Playing the offensive and defensive line in football requires size, strength and guts but returns very little glory. For a lineman, almost every play is a battle of standing combat.
Whether your job is to protect the quarterback or flatten him like a pancake, size and strength matter. That's why the Sled Push Pull is such a great exercise. Execution requires high force and explosive power output, the same attributes you need on the line of scrimmage.
I can sum up the importance of the Sled Push Pull in two words: dynamic correspondence. Dynamic correspondence exercises enhance performance by simulating the amplitude, direction, force production, movement dynamics and muscular contractions of the movements you make on the gridiron. 
Why the Sled Push Pull is a dynamic correspondence exercise
Direction of the movement. Unlike seated or prone exercises like the Bench Press, the Sled Push Pull is performed standing, mimicing the direction of a tackle. Did you ever lie down on the line of scrimmage and bench-press a running back? Probably not.
Increased force production. The pushing or pulling done during this exercise works your body in a motion similar to making a tackle. Force also involves using a load (e.g., weight) similar to what you encounter when tackling. So if you need to be able to tackle a 200-pound wide receiver, using similar loads will increase your sport-specific transfer.
Speed of Movement. You need to be explosive on the field, so you need to train explosively. A Pull-Up does not come into play when tackling, whereas an explosive pull does.
Muscle Contraction. Tackling requires you to use type II muscle fibers, the ones for power and explosiveness. To recruit these, you need to train explosively. If you train like a marathoner, your muscle fiber types (type I, the slow twitch fibers) respond, adapt and grow. The Sled Push Pull requires power and explosiveness. This makes your explosive muscle fibers (type I, fast twitch fibers) respond, adapt and grow. (Learn more about the difference in STACK Science: Developing Slow- and Fast-Twitch Muscle Fibers.)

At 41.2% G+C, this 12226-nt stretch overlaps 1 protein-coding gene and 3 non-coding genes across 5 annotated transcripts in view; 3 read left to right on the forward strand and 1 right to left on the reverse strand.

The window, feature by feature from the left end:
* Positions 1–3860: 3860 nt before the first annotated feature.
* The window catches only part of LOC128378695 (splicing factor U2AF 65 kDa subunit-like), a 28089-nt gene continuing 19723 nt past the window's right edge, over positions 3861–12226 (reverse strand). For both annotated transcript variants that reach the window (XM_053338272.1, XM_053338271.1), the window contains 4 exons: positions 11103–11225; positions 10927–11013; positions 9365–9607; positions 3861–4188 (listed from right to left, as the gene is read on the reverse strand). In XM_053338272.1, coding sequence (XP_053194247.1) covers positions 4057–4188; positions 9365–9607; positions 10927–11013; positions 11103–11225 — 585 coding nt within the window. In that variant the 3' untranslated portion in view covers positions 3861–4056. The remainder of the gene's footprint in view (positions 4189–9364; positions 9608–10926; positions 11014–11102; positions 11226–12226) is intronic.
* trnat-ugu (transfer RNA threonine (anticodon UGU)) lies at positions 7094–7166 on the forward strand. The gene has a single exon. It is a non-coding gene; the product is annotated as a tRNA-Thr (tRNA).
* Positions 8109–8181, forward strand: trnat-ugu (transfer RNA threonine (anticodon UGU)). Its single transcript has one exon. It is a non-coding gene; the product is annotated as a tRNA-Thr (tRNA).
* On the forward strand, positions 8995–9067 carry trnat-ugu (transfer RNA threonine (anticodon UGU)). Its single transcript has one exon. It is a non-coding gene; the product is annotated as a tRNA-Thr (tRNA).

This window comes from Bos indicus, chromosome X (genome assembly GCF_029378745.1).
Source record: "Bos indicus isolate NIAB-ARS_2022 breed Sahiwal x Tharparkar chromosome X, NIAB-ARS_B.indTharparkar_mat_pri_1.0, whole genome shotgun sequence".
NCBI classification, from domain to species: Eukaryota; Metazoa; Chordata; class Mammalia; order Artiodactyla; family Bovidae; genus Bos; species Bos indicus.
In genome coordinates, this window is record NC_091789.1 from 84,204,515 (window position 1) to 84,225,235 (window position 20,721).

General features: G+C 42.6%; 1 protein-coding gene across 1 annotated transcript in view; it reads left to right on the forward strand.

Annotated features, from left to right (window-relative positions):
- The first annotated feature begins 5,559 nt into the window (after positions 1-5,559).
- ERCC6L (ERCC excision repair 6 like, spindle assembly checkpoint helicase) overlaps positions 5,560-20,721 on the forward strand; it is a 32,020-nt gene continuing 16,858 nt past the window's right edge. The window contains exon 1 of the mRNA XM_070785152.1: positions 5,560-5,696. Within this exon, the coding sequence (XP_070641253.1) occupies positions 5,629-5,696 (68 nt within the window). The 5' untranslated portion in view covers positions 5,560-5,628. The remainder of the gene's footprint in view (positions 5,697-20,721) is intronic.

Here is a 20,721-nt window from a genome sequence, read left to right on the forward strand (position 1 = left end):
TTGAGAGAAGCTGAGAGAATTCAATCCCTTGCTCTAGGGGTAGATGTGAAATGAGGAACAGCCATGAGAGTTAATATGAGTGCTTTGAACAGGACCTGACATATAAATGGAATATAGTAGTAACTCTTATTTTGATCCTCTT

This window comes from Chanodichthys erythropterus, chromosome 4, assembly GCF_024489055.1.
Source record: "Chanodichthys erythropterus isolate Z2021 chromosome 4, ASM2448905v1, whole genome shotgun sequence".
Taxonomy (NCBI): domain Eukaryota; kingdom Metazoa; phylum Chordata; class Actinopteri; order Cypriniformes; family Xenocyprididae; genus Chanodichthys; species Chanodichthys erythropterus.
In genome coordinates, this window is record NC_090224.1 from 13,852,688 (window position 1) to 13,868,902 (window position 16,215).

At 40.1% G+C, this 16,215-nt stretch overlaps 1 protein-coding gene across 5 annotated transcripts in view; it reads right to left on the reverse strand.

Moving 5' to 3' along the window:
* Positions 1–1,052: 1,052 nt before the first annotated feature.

How to perform the Sled Push Pull
- First attach a rope to a sled with a weight load that resembles what you will be facing on the field (see below for weight selection guidelines).
- Linemen should start in a squat stance (like you would assume on the field).
- Other defensive positions (e.g., tight end and corners) set up in a lunge stance.
- These variations are examples of amplitude of movement and will transfer better onto the field.
- Start with hands on sled in front with body at 45-degree angle
- Powerfully drive legs to begin sprinting
- Push sled as fast as possible for around 30 meters
- Immediately follow with a Sled Pull
- Grasp rope handles and assume an athletic stance
- Lean back slightly to remove slack from the rope
- Jog backward to start
- Maintain a steady position and do not change your body angle
Sets/Reps/Distance: 3-5x2-4x30 meters
For ultimate conditioning, time your rest periods to conform with the intervals between plays (the average time between football plays is 32 seconds).
Weight Selection Guidelines
As mentioned above, you want the load on your sled to resemble the weight you face on the field. If the weight is too low, you will not develop enough force. If it's too high, your biomechanics will change and the exercise will not really be a dynamic correspondence exercise. Large loads often greatly alter movement biomechanics, which, in turn, reduces the efficiency of the exercise .
You can achieve similar benefits by performing a Standing Cable Push-Pull combination! Use a single hand attachment and rope.
This exercise has a time and place, just like everything else in a well-designed strength and conditioning program. I use it during the pre-season in my "explosive strength and power" phase with my advanced athletes. This phase happens immediately after an off-season of developing functional movement, hypertrophy and strength.
You need to have sufficient physical attributes (e.g., strength), optimized skill techniques (e.g., functional movement patterns), and the right neuromuscular adaptations before attempting the Sled Push Pull. If you go for it before you are fully ready, your long-term athletic development will suffer.
 Myszka, S. "Hot topic: Dynamic correspondence - the key to strength training transfer." National Strength and Conditioning Association. (Retrieved online on 06/22/13 at http://www.nsca.com/ContentTemplates/PublicationArticleDetail.aspx?id=2147486471 06/22/13.)
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